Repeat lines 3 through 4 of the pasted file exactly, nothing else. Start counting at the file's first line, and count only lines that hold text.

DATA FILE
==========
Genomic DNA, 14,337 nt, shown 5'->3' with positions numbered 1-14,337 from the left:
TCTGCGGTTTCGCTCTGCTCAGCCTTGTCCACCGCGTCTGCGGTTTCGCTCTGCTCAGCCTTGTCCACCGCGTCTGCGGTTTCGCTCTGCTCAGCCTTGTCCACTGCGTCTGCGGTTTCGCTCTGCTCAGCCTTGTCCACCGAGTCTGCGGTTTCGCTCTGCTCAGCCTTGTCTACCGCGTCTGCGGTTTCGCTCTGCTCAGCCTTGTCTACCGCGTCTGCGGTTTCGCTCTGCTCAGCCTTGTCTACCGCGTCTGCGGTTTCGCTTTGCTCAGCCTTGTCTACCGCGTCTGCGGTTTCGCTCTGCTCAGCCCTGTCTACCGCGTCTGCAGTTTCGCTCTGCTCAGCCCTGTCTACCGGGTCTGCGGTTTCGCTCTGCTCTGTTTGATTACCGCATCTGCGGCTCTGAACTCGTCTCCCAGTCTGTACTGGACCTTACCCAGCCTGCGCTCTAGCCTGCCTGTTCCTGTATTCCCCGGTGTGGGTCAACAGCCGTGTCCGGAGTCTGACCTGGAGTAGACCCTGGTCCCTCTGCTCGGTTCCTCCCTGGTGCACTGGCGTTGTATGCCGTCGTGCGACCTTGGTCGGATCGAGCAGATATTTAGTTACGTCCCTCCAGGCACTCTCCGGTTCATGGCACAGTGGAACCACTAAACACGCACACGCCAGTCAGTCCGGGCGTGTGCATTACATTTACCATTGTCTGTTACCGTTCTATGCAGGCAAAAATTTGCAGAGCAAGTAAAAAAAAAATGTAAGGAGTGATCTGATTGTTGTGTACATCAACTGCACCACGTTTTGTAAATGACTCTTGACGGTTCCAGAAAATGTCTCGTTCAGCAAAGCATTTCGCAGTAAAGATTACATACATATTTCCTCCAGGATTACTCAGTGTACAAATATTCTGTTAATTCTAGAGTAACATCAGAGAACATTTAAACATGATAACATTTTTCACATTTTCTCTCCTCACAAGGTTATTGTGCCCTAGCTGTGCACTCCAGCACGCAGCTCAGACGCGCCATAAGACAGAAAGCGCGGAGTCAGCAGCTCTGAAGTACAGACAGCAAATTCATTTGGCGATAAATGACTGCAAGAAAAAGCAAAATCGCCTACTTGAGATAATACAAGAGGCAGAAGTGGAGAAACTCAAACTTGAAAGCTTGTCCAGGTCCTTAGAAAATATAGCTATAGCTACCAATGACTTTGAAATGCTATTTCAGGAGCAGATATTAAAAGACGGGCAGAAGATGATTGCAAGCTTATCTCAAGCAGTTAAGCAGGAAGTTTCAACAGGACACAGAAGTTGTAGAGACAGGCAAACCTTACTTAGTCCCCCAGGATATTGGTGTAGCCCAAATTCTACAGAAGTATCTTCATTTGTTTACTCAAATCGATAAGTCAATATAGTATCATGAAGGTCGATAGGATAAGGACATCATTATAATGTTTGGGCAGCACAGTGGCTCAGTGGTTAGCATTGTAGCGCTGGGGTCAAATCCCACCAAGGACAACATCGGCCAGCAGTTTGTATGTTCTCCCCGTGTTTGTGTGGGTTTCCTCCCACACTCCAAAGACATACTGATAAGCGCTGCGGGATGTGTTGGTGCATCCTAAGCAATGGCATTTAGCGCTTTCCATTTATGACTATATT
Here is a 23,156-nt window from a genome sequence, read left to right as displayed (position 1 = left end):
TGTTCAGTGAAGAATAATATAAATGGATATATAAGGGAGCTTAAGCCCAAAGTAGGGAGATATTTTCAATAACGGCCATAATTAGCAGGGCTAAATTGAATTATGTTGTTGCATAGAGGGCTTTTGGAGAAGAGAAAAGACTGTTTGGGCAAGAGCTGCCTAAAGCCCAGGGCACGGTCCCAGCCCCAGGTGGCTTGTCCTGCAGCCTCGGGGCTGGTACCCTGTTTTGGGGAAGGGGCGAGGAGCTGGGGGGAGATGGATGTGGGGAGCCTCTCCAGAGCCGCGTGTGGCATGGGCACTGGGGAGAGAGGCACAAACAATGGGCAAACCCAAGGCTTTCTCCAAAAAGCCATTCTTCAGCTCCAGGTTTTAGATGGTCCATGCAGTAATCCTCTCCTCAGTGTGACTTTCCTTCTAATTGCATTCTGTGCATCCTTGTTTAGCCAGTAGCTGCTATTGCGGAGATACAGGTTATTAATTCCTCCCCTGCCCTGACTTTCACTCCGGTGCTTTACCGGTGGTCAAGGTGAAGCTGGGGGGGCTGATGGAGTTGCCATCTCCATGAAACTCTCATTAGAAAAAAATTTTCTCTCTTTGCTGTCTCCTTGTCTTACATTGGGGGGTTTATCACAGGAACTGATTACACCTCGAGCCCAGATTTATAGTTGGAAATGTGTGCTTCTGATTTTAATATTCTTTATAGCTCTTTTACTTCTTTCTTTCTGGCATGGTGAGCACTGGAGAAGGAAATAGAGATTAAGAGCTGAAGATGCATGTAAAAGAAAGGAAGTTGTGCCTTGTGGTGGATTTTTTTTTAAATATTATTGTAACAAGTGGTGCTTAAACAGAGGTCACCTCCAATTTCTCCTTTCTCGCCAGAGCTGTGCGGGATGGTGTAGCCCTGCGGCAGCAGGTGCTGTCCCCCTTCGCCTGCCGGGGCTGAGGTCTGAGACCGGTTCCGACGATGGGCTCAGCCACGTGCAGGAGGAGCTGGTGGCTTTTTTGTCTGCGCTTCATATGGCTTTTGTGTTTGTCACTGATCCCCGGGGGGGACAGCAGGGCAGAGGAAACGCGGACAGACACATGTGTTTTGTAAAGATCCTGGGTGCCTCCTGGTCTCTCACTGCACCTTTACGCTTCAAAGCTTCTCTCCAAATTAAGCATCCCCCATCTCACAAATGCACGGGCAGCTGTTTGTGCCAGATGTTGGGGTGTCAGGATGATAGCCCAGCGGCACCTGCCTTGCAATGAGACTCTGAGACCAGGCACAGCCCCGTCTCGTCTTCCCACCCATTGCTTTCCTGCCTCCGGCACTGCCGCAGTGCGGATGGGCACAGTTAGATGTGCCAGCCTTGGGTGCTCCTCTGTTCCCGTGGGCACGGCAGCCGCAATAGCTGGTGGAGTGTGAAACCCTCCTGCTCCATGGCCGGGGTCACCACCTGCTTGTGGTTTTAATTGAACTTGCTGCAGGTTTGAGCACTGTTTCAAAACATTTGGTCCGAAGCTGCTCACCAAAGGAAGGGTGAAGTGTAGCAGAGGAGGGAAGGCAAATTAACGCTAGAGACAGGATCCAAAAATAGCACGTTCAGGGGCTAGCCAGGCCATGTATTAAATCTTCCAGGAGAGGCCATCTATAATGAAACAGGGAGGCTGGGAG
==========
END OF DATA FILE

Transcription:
Here is a 23,156-nt window from a genome sequence, read left to right as displayed (position 1 = left end):
TGTTCAGTGAAGAATAATATAAATGGATATATAAGGGAGCTTAAGCCCAAAGTAGGGAGATATTTTCAATAACGGCCATAATTAGCAGGGCTAAATTGAATTATGTTGTTGCATAGAGGGCTTTTGGAGAAGAGAAAAGACTGTTTGGGCAAGAGCTGCCTAAAGCCCAGGGCACGGTCCCAGCCCCAGGTGGCTTGTCCTGCAGCCTCGGGGCTGGTACCCTGTTTTGGGGAAGGGGCGAGGAGCTGGGGGGAGATGGATGTGGGGAGCCTCTCCAGAGCCGCGTGTGGCATGGGCACTGGGGAGAGAGGCACAAACAATGGGCAAACCCAAGGCTTTCTCCAAAAAGCCATTCTTCAGCTCCAGGTTTTAGATGGTCCATGCAGTAATCCTCTCCTCAGTGTGACTTTCCTTCTAATTGCATTCTGTGCATCCTTGTTTAGCCAGTAGCTGCTATTGCGGAGATACAGGTTATTAATTCCTCCCCTGCCCTGACTTTCACTCCGGTGCTTTACCGGTGGTCAAGGTGAAGCTGGGGGGGCTGATGGAGTTGCCATCTCCATGAAACTCTCATTAGAAAAAAATTTTCTCTCTTTGCTGTCTCCTTGTCTTACATTGGGGGGTTTATCACAGGAACTGATTACACCTCGAGCCCAGATTTATAGTTGGAAATGTGTGCTTCTGATTTTAATATTCTTTATAGCTCTTTTACTTCTTTCTTTCTGGCATGGTGAGCACTGGAGAAGGAAATAGAGATTAAGAGCTGAAGATGCATGTAAAAGAAAGGAAGTTGTGCCTTGTGGTGGATTTTTTTTTAAATATTATTGTAACAAGTGGTGCTTAAACAGAGGTCACCTCCAATTTCTCCTTTCTCGCCAGAGCTGTGCGGGATGGTGTAGCCCTGCGGCAGCAGGTGCTGTCCCCCTTCGCCTGCCGGGGCTGAGGTCTGAGACCGGTTCCGACGATGGGCTCAGCCACGTGCAGGAGGAGCTGGTGGCTTTTTTGTCTGCGCTTCATATGGCTTTTGTGTTTGTCACTGATCCCCGGGGGGGACAGCAGGGCAGAGGAAACGCGGACAGACACATGTGTTTTGTAAAGATCCTGGGTGCCTCCTGGTCTCTCACTGCACCTTTACGCTTCAAAGCTTCTCTCCAAATTAAGCATCCCCCATCTCACAAATGCACGGGCAGCTGTTTGTGCCAGATGTTGGGGTGTCAGGATGATAGCCCAGCGGCACCTGCCTTGCAATGAGACTCTGAGACCAGGCACAGCCCCGTCTCGTCTTCCCACCCATTGCTTTCCTGCCTCCGGCACTGCCGCAGTGCGGATGGGCACAGTTAGATGTGCCAGCCTTGGGTGCTCCTCTGTTCCCGTGGGCACGGCAGCCGCAATAGCTGGTGGAGTGTGAAACCCTCCTGCTCCATGGCCGGGGTCACCACCTGCTTGTGGTTTTAATTGAACTTGCTGCAGGTTTGAGCACTGTTTCAAAACATTTGGTCCGAAGCTGCTCACCAAAGGAAGGGTGAAGTGTAGCAGAGGAGGGAAGGCAAATTAACGCTAGAGACAGGATCCAAAAATAGCACGTTCAGGGGCTAGCCAGGCCATGTATTAAATCTTCCAGGAGAGGCCATCTATAATGAAACAGGGAGGCTGGGAG